Inkscape 0.46 Released

I have talked about GIMP a lot, but I haven’t mentioned Inkscape as much. I’ve been using it a lot more lately, and since they just made a new release, I thought I’d bang on their drum a bit.

From the web site:

[Inkscape is] An Open Source vector graphics editor, with capabilities similar to Illustrator, CorelDraw, or Xara X, using the W3C standard Scalable Vector Graphics (SVG) file format.

Inkscape supports many advanced SVG features (markers, clones, alpha blending, etc.) and great care is taken in designing a streamlined interface. It is very easy to edit nodes, perform complex path operations, trace bitmaps and much more. We also aim to maintain a thriving user and developer community by using open, community-oriented development.

If you do graphics work, you really need two tools: a raster editor and a vector editor. Inkscape is a free, open source tool that should meet all of your needs for the latter.

Inkscape runs on Linux, MacOS, and Windows, and is a great, easy to use tool once you get the hang of it. One great thing about it is the native file format is the W3C standard SVG, making importing graphics into other packages a snap. Heck, if Microsoft would quit crying in its beer over VML and support SVG like Firefox, Safari, and Opera do, you could drop the SVG files right on your web site.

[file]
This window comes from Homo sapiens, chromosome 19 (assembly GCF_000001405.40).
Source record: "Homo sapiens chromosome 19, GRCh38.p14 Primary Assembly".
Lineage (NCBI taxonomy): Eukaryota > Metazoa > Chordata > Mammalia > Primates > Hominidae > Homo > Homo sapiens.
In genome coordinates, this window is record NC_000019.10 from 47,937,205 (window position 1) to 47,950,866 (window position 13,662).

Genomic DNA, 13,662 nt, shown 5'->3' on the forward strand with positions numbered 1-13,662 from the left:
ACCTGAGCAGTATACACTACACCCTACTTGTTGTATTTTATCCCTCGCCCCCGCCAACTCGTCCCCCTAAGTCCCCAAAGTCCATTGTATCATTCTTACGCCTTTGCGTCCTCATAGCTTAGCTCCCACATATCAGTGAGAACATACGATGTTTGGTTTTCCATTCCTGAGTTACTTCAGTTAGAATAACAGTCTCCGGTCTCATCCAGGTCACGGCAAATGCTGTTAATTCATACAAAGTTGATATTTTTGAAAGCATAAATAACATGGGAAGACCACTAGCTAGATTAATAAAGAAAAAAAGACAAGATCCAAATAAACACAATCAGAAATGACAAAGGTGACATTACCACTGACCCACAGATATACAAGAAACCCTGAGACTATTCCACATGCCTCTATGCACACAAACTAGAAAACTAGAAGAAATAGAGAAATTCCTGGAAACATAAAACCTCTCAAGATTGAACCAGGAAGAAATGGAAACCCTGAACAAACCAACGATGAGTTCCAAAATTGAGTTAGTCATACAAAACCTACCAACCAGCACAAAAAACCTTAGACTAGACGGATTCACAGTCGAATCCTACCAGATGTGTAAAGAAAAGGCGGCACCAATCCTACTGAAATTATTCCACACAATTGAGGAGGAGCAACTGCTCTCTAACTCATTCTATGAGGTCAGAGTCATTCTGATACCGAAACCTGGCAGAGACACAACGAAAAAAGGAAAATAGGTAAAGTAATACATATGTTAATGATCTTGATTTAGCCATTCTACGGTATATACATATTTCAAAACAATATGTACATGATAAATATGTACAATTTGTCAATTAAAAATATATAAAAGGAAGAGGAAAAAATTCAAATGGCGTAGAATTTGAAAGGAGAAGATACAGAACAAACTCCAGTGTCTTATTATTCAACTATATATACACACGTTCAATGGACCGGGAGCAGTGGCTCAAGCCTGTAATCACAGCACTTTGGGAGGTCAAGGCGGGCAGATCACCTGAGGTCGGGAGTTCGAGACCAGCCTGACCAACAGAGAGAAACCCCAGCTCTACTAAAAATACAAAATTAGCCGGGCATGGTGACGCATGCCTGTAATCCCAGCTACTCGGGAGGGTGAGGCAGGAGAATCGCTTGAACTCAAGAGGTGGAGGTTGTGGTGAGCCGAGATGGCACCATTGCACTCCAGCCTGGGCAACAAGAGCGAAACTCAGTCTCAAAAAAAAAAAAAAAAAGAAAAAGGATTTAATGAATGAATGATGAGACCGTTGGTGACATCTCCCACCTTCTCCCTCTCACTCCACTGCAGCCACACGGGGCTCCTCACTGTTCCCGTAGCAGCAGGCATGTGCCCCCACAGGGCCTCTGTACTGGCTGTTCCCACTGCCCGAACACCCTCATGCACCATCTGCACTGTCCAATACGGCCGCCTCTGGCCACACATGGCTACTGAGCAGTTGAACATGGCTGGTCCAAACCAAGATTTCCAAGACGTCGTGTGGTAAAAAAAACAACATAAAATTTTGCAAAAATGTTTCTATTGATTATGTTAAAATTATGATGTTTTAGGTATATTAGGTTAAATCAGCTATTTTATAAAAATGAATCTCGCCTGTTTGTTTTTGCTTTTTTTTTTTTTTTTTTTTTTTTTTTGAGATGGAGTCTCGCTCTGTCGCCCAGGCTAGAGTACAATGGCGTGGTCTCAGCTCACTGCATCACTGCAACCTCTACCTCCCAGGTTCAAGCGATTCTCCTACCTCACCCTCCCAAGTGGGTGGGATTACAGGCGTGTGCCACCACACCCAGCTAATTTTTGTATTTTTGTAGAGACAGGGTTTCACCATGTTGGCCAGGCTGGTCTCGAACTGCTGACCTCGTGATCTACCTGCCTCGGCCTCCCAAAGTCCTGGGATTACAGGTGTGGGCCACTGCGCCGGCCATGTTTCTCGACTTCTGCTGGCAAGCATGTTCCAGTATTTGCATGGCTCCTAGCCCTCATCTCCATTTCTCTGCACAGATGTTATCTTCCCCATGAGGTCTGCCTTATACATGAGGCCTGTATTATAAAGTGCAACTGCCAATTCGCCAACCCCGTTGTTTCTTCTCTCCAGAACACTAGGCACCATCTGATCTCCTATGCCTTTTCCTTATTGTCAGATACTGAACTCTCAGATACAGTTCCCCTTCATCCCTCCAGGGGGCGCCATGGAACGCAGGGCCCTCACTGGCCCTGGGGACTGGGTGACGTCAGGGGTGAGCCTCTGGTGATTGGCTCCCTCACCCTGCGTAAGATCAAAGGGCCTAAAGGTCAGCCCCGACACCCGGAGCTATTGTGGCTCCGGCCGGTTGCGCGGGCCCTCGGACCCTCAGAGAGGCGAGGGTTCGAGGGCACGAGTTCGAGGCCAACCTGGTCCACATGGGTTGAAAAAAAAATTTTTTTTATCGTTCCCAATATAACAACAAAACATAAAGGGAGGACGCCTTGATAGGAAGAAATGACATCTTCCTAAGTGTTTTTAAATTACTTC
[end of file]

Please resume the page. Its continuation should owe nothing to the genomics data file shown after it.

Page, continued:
Don’t let the 0.46 version fool you - this is a mature and stable project. This release includes a lot of great features, including native PDF support, dockable dialogs, on-canvas gradient editing, 3D box tool for perspective, and lots more, including the usual round performance improvements and bug fixes.

I’ve been working with Inkscape a lot lately, and often on things I would normally use GIMP for. I had struggled to get proficient at Inkscape for quite a while, but I ran across, “Inkscape tutorials for the novice artist”, and now I’m off and running. This is an ongoing series of podcasts (they’re at episode 58 as of this writing) showing you how to perform practical, every-day tasks as well as more esoteric projects with Inkscape. If you want to get started with Inkscape or take your skills up a few notches, I highly recommend checking out this great podcast.

*Editor’s note: In terms of raster editors, GIMP is great and is currently my default option, but I have to say I’ve taken a liking to Krita. In a lot of ways it isn’t as powerful as GIMP, but it also has a few tricks up its sleeve GIMP doesn’t have, and I find the interface easier to work with. Unfortunately Krita, which is part of the KOffice suite, is Linux only at the moment. If it KOffice 2 ends up going cross-platform with QT4 this year as planned, look out.